Sacred Grieving and Abortion in New York State

The Privilege, Duty and Call of Grieving – From Daniel 9:1-20

As I heard the news about the passing of the “Reproductive Health Act” here in New York this week, I was hit with a fresh wave of wonder at where we have sunk publicly.

Sin tends to be private. And we like it that way. Out of sight, out of mind. Or so the saying goes. But out of sight doesn’t mean absent – as we often psychologically experience it. We know, theologically, that humankind is depraved. We know Biblically that “The heart is deceitful above all things, and desperately sick” (Jeremiah 17:9, ESV). But we don’t often feel it. Even in ourselves. Maybe because we run from feeling it in ourselves. Even Christians.

Perhaps we fail to grieve sin well in society because we have lost the sacred privilege, duty, and call of grieving our personal sin well. But grief is appropriate and not to be avoided. The one who can really grieve their sin knows they can only do so because God has awakened them to it. This is not to be run from, but cherished. The one who deeply grieves their own sin can enter into the sacred duty of challenging that sin with some sense of psychological energy, rather than being apathetic toward it. They enter into the duty of putting to death the deeds of the flesh. And those who can robustly grieve their own sin can truly value striving after the mark for the prize of the high calling of God in Christ Jesus. The call to become increasingly conformed to the image of the Son.

But when we fail to enter into grieving over our own sin, we lose the capacity to grieve it in society as well. Oh, we might rage against societal sin. We will criticize it, rebuke it, talk about it, grow disgusted at it and try to legislate against it – but if we fail to grieve it, we’ve missed the mark.

Today I grieve that in New York State, the only crime punishable by death is the crime of being conceived and unwanted.

I grieve that the Church’s impact on our culture has been so minimal, that crowds of the wealthy, educated and powerful can send up cheers at the passing of a bill that makes it possible to slaughter babies in their mother’s wombs right up to the moment of birth.

I grieve that the Church has cared more to gain the approval and acceptance of Society, than it has of its God.

I grieve that our Governmental leadership is so bound in the deceitfulness of sin that this kind of legislation is not only thinkable, but able to be enacted.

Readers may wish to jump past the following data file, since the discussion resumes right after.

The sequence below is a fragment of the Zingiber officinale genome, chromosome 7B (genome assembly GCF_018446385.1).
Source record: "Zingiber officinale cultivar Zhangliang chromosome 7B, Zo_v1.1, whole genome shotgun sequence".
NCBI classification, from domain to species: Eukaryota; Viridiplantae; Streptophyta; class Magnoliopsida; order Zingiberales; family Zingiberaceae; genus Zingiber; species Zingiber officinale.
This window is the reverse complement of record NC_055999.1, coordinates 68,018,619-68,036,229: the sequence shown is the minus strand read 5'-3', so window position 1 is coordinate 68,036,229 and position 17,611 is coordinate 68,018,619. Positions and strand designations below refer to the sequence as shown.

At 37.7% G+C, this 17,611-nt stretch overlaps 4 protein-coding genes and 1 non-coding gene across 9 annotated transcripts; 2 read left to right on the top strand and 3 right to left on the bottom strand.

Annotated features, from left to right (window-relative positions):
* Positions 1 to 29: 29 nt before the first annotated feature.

I grieve for the multiplied thousands of Government and Society sanctioned murders this will result in.

I grieve for the children who in their most vulnerable state will be attacked, brutalized, burned, hacked, dismembered, crushed and disposed of like trash – in the name of economics, personal empowerment, convenience and a twisted sense of “rights.”

I grieve for the abortionists who will have this blood on their hands for eternity save the Gospel of grace in Jesus Christ reclaim them.

I grieve for the mothers who will always know they murdered their own children – for whatever reasons.

I grieve for the fathers who encouraged, pressured or just turned a blind eye to the women who bore their seed, but were left with what seemed like no other alternative but to seek an abortion.

I grieve for the attempt to utterly erase from the heart and mind of man, that each and every child conceived is an image-bearer of the living God.

I grieve for the way this mindset has invaded even the halls of the professed Church of God.

I grieve for how these steps lead our entire society deeper and deeper into the depths of our depravity.

I grieve for those medical professionals who will be marginalized, penalized and with little doubt, at some point criminalized for refusing to join this culture of death.

I grieve for all of us who just haven’t cared enough over the years more than to offer an off-handed “tsk, tsk” at the entire situation.

I grieve for way this disgraces, demeans, disparages and denies the good God who made us for Himself.

I grieve for the way this devalues unborn human life to the level of less than even warranting consideration of its existence as falling under the umbrella of “medical”.